When going out in the evening for security I always remove my key card from its cardboard holder with the room number on. Coming in at midnight I had forgotten my room number, and so because I had no identification with room card a staff member escorted me up the room and waited until I had proven my identity. This was done in good humour, and the next morning when I couldn’t find the key card, I was supplied a new one without any fuss (I did have my wallet with me that time).

RESTAURANTS AND BARS

The Ten Room offers breakfast lunch and dinner, while The Bar revives absinthe cocktails in memory of Oscar Wilde (famed patron). Breakfast isn’t served until 0700, and the room was too dark, but when I asked for the lights to be turned up I was brought my own little lamp so I could work.

Restored: The hotel’s equisite Grill Room

As you’d expect from a five-star hotel in Central London, prices are very high – £32 for English breakfast – service is good, though my Eggs Royal at £16 were only slightly warm and were too salty. I’ve heard the hotel is redesigning this room, and it needs it – it doesn’t quite work and is maybe too formal to feel really comfortable.

In addition, the hotel has a European style café and the exquisitely restored Grill Room where you can “…enjoy Champagne, cocktails and a light menu”.

BUSINESS AND MEETING FACILITIES

The hotel hasn’t forgotten its heritage here, with a dedicated meeting centre on the first floor with a range of rooms in a variety of themes from oak panelling through to more modern décor, and spaces from 26sqm to 176sqm with capacities from 14 – 230.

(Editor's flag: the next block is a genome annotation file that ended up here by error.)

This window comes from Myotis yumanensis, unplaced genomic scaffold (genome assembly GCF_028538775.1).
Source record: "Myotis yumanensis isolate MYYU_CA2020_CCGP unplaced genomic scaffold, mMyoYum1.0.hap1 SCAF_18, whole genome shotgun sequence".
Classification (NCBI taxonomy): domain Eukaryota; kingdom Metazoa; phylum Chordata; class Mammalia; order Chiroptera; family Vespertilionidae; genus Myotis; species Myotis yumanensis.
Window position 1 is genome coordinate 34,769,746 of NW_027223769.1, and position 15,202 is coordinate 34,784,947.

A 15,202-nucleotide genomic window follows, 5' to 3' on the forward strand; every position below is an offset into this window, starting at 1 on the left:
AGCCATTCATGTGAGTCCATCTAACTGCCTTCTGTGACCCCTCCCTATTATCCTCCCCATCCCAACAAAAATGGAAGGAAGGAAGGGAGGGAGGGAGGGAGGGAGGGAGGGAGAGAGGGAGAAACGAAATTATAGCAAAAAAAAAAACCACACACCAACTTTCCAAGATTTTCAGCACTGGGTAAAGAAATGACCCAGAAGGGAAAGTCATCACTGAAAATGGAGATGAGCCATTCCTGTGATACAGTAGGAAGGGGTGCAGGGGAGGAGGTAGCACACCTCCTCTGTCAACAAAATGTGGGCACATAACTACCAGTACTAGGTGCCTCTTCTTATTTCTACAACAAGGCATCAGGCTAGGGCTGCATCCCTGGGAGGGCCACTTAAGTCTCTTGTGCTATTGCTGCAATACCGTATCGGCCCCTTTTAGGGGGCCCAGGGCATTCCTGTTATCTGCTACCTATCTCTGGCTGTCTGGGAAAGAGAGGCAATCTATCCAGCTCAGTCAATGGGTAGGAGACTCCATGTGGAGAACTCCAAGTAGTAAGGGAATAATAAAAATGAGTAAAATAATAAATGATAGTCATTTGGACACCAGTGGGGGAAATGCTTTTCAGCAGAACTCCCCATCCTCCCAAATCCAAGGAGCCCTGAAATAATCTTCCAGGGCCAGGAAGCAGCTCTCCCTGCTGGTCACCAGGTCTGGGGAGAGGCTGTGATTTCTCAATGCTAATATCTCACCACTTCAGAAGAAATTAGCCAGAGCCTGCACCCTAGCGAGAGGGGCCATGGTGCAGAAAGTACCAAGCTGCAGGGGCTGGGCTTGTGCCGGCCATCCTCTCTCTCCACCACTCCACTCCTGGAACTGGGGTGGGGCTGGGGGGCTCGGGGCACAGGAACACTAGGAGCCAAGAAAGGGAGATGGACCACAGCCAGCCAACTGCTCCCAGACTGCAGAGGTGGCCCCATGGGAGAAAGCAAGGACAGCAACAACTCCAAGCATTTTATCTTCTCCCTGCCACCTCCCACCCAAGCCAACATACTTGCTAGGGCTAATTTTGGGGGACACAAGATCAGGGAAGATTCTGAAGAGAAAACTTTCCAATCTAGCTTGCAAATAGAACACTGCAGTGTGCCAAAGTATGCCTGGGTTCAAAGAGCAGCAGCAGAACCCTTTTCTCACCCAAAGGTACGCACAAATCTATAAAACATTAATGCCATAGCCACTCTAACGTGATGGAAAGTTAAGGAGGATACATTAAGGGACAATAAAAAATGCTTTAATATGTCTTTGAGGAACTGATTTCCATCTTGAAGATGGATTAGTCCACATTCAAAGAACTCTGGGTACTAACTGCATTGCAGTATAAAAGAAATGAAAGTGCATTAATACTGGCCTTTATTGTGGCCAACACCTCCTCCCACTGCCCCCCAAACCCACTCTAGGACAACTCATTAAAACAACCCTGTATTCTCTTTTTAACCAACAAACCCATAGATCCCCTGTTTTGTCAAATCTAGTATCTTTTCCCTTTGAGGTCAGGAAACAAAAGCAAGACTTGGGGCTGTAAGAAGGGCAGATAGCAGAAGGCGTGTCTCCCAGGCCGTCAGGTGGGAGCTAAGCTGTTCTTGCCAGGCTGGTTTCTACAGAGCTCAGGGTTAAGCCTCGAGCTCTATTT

Entrance to the meeting centre is via a welcome reception and rooms are orientated around a separate lounge foyer at the centre. The hotel also has historic rooms such as the Grade–II Pompadour Suite, which is unlike any other function/ dining room in London for the opulence of its decoration.

LEISURE FACILITIES

Just about to open as I visited was the Akasha Holistic Wellbeing Centre including a good-sized gym, exercise studio and basement 18-metre swimming pool, along with steam rooms, six treatment rooms and a Watsu Pool.

VERDICT

The hotel is a mix of unique heritage and fabulous modern design, but it is still finding its feet in terms of having a personality. I’ve been three or four times for functions and also to stay, and experienced exemplary service, yet on other occasions while staff have been willing, they have lacked training. A new general manager starts in 2014 so perhaps things will change for the better.


FACT FILE

  • HOW MANY ROOMS? 159 rooms ranging from the entry level Mansard Rooms to “Historic” suites, many of which can also be used as even spaces
  • HIGHLIGHTS Tthe sound-proofing is outstanding – Regent Street and the surrounding streets are completely excluded noise-wise. Free wifi is good, and the interior design of the hotel and the rooms is very luxurious
  • PRICE Internet rates start from £400 (including taxes but excluding breakfast)
  • CONTACT hotelcaferoyal.com; tel +44 (0)20 7406 3322

Tom Otley